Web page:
Do a faithful rendering of a soup can, a silk-screened photograph of a starlet, or a film of an empty chair constitute works of art? They do, poet and critic Wayne Koestenbaum ably demonstrates, if their author was Andy Warhol.
Warhol, who once observed that in time everyone would be famous for 15 minutes, himself earned early fame "as artist and whirlwind, as impresario and irritant." That fame endured over a career that stretched over four decades, as does his influence, even in some unexpected quarters: "Martha Stewart owes a lot to Andy Warhol," Koestenbaum volunteers. But Warhol, Koestenbaum argues, was much more than an artist. He helped shape the popular culture of his day; he launched the careers of dozens of musicians and artists; he revolutionized interior design, making his studio, the Factory, "an ambient artwork"; and he used art as a way of exploring matters of life, death, sexuality, and group behavior. He was, in short, a self-made phenomenon, an odd American success story.
The price for that success was high, Koestenbaum writes: the controversies Warhol inspired did not always serve him well, his associates had a habit of dying young, and he himself survived an assassination attempt that gave his later work an air of being "bulletins from the afterlife." This slender biography tells all those stories very well, and students of art and contemporary culture will learn much from it. --Gregory McNamee
From Publishers Weekly
With at least two full-scale biographies in addition to his own voluminous writings in print, it might seem that there is little new to say about the life and career of mass market voyeur Warhol. Koestenbaum, a poet and author of fabulously rococo books on opera (The Queen's Throat) and Jackie Onassis (Jackie Under My Skin), seems acutely aware of this, and gives us a Warhol who is anything but the removed observer of most popular accounts, finding Warhol's own eros and mourning spilling everywhere into his art. The result is an intensely personalized psychologizing of the work; the more philosophically inclined will be horrified, while those looking for a way under "Andy's" implacable surfaces will be fascinated. The famous Brillo boxes become "boxes without openings [that] seem simulacra of Andy's body a queer body that may want to be entered or to enter, but that offers too many feints, too many surfaces, too much braggadocio, and no real opening." Koestenbaum is most trenchant in the sections devoted to Warhol's little-seen films, bringing their shattering experiments in sexual cinema vividly to life, freely and directly relating his own reactions to them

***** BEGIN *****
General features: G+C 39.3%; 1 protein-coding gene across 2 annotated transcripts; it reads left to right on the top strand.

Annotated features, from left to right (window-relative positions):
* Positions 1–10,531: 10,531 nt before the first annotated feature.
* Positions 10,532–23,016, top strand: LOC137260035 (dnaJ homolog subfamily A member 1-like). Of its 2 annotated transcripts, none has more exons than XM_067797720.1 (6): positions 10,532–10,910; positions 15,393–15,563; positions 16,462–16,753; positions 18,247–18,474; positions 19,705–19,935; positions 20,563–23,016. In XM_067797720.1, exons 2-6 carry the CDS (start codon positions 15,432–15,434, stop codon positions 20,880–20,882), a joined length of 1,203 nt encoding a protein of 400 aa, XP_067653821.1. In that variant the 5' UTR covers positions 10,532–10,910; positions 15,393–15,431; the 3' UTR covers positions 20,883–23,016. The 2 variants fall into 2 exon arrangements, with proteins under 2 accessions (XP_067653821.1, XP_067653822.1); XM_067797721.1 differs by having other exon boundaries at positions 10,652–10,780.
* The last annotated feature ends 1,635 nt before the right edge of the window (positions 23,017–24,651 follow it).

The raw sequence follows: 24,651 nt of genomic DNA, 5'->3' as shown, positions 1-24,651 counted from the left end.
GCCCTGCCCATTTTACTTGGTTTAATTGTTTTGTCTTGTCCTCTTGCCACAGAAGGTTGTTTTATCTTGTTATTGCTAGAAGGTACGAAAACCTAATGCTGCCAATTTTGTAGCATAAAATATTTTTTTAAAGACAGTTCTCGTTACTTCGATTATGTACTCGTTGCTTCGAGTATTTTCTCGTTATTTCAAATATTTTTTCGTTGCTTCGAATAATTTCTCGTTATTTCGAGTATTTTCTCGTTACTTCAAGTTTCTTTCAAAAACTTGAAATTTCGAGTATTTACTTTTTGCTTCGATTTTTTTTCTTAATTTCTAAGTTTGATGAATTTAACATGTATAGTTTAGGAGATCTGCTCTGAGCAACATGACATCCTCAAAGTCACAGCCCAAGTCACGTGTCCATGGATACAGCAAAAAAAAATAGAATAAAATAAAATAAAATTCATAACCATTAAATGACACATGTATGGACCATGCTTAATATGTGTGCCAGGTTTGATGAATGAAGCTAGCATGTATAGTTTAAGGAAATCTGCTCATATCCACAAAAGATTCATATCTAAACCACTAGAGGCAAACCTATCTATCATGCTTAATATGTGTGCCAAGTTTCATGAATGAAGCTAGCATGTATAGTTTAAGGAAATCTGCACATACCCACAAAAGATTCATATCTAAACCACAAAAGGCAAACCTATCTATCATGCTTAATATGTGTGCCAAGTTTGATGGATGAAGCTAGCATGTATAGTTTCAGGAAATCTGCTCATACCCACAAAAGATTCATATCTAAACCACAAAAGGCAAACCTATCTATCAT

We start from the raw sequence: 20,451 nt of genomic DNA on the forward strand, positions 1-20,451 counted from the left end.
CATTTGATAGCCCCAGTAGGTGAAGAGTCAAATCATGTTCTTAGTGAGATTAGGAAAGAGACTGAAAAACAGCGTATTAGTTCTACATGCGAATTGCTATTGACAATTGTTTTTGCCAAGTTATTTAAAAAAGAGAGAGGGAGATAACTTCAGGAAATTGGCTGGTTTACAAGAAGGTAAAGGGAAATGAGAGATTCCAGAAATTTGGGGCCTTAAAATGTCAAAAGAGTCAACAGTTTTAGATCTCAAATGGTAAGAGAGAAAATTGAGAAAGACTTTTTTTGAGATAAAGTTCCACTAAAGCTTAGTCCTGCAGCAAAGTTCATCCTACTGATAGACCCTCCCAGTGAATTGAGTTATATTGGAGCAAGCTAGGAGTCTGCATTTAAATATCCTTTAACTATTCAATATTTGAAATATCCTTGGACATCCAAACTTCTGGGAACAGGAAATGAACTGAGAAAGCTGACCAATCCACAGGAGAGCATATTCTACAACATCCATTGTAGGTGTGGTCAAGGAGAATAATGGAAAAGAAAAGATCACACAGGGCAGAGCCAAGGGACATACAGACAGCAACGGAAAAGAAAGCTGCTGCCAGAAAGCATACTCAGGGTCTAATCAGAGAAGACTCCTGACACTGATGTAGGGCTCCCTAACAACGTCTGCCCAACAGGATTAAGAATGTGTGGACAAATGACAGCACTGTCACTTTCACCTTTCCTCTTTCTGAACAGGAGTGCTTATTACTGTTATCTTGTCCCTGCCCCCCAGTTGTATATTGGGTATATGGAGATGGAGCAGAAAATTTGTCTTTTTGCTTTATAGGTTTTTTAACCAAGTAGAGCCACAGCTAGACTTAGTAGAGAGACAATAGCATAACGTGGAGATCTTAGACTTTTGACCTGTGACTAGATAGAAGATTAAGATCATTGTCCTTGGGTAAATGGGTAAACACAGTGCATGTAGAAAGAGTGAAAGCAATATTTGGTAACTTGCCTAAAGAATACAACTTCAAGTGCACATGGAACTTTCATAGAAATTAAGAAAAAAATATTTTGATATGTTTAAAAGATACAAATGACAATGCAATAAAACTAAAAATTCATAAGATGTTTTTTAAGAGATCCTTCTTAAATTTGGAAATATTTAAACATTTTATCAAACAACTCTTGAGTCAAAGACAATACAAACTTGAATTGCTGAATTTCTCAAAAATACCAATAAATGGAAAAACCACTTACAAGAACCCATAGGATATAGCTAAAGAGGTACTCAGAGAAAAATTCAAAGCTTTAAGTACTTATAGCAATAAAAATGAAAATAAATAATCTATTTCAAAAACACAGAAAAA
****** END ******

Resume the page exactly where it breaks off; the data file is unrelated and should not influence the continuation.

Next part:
la Pauline Kael at her best. Warhol's achievement in film, while clear to cognoscenti, certainly gets its best popular treatment here. Throughout, Koestenbaum's engagements with Warhol's life and art, tinged with poetic brilliance and surgical dispassion ("these accessories gave [Warhol] an alien aura, as if his vital fluids and gases had been evacuated"), feel very high-stakes indeed, making this book an engrossing battle of wills. (Sept.)Forecast: Koestenbaum, an engaging speaker and notoriously marvelous dresser, should attract fans to his five-city author tour. This book may be a little too queer for the average fan of the Warhol silk screens, but its audacious bodily insistence should win it plenty of reviews and admirers. Theory-heads should check out Andy Warhol, a collection of essays edited by New York University cinema studies professor Annette Michaelson, and including work by the likes of Benjamin H.D. Buchloh, Hal Foster and Rosalind Krauss. (MIT, $16.95 paper 132p ISBN 0-262-63242-X; Nov.)
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